• Manipulating online banking systems to perform transfers in the background.

These attacks are an indication of a new trend that is embracing APT style attacks in the cybercriminal world. As usual, cybercriminals prefer to keep it simple: they now attack the banks directly because that's where they money is.  We believe this is a noteworthy trend that will become more prominent in 2015.

Fragmentation of bigger APT groups

2014 saw various sources expose APT groups to the public eye. Perhaps the best-known case is the FBI indictment of five hackers on various computer crimes:

This public "naming and shaming" means we expect some of the bigger and "noisier" APT groups to shatter and break into smaller units, operating independently.

What to expect: This will result in a more widespread attack base, meaning more companies will be hit, as smaller groups diversify their attacks. At the same time, it means that bigger companies that were previously compromised by two or three major APT groups (eg. Comments Crew and Wekby) will see more varied attacks from a wider range of sources.

Evolving malware techniques

As computers become more sophisticated and powerful, operating systems also become more complex. Both Apple and Microsoft have spent a lot of time improving the security posture of their respective operating systems. Additionally, special tools such as Microsoft's EMET are now available to help thwart targeted attacks against software vulnerabilities.

With Windows x64 and Apple Yosemite becoming more popular, we expect APT groups to update their toolsets with more powerful backdoors and technologies to evade security solutions.

What to expect: Today, we are already seeing APT groups constantly deploying malware for 64-bit systems, including 64-bit rookits. In 2015, we expect to see more sophisticated malware implants, enhanced evasion techniques and more use of virtual file systems (such as those from Turla and Regin) to conceal precious tools and stolen data.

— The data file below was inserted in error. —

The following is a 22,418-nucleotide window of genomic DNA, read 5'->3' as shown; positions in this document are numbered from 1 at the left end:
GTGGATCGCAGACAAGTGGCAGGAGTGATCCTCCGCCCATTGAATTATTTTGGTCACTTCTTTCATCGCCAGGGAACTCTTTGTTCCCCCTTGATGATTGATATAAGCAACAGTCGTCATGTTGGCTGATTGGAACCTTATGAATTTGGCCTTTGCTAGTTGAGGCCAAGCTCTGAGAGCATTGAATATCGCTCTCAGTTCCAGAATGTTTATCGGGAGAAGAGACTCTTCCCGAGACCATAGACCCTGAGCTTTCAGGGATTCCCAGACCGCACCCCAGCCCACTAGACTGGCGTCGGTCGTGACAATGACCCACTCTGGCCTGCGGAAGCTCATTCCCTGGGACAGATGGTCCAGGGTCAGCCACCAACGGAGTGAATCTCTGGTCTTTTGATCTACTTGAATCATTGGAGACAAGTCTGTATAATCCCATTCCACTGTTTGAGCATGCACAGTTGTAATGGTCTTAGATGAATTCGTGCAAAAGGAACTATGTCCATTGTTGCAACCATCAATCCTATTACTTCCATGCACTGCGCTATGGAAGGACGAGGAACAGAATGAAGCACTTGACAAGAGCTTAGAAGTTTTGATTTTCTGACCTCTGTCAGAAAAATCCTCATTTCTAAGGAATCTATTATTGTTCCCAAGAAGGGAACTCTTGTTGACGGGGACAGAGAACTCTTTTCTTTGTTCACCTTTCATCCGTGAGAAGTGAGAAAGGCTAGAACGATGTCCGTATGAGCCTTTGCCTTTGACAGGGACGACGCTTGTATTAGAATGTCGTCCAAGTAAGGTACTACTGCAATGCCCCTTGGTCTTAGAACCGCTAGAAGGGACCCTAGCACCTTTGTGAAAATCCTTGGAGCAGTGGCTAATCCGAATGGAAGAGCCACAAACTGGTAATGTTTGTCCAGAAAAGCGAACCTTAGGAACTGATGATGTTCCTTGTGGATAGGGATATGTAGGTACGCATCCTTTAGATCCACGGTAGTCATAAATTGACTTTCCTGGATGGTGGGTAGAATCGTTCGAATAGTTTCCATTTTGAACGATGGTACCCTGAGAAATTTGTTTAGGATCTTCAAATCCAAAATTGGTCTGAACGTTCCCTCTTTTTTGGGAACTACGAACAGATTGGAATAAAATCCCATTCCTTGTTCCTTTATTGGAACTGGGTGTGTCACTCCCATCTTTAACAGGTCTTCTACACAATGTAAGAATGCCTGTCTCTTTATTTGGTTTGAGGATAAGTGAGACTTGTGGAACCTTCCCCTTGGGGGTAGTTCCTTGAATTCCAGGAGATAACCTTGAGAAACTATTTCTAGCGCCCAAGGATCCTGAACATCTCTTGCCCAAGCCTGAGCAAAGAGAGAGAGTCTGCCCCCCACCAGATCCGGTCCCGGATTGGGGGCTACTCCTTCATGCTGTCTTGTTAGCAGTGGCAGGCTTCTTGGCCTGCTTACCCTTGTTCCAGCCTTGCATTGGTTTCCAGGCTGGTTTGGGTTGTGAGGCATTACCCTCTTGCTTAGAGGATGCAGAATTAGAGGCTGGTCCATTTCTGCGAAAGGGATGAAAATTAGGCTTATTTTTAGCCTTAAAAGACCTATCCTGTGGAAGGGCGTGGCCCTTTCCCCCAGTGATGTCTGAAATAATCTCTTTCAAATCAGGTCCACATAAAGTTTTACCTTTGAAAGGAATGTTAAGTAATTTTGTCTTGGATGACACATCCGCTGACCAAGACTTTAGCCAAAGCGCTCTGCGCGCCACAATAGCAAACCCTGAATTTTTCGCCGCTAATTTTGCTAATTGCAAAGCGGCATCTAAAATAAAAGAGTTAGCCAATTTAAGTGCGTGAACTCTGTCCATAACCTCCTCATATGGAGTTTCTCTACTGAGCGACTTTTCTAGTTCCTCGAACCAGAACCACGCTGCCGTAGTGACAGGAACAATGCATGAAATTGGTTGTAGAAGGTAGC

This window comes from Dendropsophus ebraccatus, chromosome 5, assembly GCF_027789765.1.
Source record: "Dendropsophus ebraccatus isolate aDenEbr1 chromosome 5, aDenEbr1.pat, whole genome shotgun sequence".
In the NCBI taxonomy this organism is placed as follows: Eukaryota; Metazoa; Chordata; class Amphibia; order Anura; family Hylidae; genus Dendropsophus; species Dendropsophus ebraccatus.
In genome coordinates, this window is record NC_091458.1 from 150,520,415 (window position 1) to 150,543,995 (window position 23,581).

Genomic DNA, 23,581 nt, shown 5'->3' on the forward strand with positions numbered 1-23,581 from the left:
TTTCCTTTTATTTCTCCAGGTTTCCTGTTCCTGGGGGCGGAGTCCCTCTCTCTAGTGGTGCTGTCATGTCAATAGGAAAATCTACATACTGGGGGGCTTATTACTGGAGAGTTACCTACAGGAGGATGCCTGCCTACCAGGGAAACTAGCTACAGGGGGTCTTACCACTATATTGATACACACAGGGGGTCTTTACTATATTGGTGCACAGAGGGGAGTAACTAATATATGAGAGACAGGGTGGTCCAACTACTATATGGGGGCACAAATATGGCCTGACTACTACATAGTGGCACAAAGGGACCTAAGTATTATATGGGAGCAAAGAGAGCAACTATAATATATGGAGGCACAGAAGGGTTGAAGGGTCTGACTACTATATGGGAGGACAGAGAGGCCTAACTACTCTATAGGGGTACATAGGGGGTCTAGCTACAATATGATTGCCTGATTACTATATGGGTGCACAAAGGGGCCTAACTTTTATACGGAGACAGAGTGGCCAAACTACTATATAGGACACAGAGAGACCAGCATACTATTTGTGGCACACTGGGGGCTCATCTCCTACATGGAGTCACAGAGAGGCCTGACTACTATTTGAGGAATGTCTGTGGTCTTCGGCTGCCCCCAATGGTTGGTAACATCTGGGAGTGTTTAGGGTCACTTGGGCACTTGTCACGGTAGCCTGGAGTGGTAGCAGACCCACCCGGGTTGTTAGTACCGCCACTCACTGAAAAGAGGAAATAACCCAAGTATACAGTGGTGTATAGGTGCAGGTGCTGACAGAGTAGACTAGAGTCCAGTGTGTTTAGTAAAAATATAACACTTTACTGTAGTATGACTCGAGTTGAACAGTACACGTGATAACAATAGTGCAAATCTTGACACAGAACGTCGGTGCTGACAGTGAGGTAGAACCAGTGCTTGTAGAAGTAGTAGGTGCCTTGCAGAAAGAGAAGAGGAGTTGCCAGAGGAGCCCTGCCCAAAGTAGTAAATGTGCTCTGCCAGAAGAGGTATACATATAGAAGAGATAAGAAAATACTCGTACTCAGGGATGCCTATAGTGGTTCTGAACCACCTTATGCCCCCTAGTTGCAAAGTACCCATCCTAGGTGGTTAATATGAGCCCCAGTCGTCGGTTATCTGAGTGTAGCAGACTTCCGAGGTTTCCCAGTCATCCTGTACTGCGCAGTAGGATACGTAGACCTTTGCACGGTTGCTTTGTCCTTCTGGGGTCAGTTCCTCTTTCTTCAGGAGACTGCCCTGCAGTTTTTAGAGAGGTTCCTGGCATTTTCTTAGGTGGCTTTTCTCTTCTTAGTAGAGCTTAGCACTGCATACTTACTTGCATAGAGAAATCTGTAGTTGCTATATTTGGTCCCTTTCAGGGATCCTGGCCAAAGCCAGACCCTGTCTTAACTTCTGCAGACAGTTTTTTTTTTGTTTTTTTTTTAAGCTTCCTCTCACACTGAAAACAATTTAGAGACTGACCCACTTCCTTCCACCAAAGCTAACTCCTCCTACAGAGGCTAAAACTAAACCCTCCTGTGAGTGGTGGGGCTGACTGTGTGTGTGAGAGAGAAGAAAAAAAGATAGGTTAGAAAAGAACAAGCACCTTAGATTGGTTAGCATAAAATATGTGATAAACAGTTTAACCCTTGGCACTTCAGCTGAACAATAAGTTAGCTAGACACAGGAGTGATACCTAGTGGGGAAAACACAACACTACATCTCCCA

While we see these increases in advanced techniques, some attackers are moving in the opposite direction. While minimizing the number of exploits and amount of compiled code they introduce to compromised networks altogether, their work continues to require sophisticated code or exploit introduction at a stable entry into the enterprise, script tools and escalation of privilege of all sorts, and stolen access credentials at victim organizations.

As we saw with BlackEnergy 2 (BE2), attackers will actively defend their own presence and identity within victim networks once discovered. Their persistence techniques are becoming more advanced and expansive. These same groups will step up the amount and aggression of destructive last effort components used to cover their tracks, and they include more *nix support, networking equipment, and embedded OS support. We have already seen some expansion from BE2, Yeti, and Winnti actors.

New methods of data exfiltration

The days when attackers would simply activate a backdoor in a corporate network and start siphoning terabytes of information to FTP servers around the world are long gone. Today, more sophisticated groups use SSL on a regular basis alongside custom communication protocols.

Some of the more advanced groups rely on backdooring networking devices and intercepting traffic directly for commands. Other techniques we have seen include exfiltration of data to cloud services, for instance via the WebDAV protocol (facilitates collaboration between users in editing and managing documents and files stored on web servers).

These in turn have resulted in many corporations banning public cloud services such as Dropbox from their networks. However, this remains an effective method of bypassing intrusion detection systems and DNS blacklists.

What to expect: In 2015, more groups to adopt use of cloud services  in order to make exfiltration stealthier and harder to notice.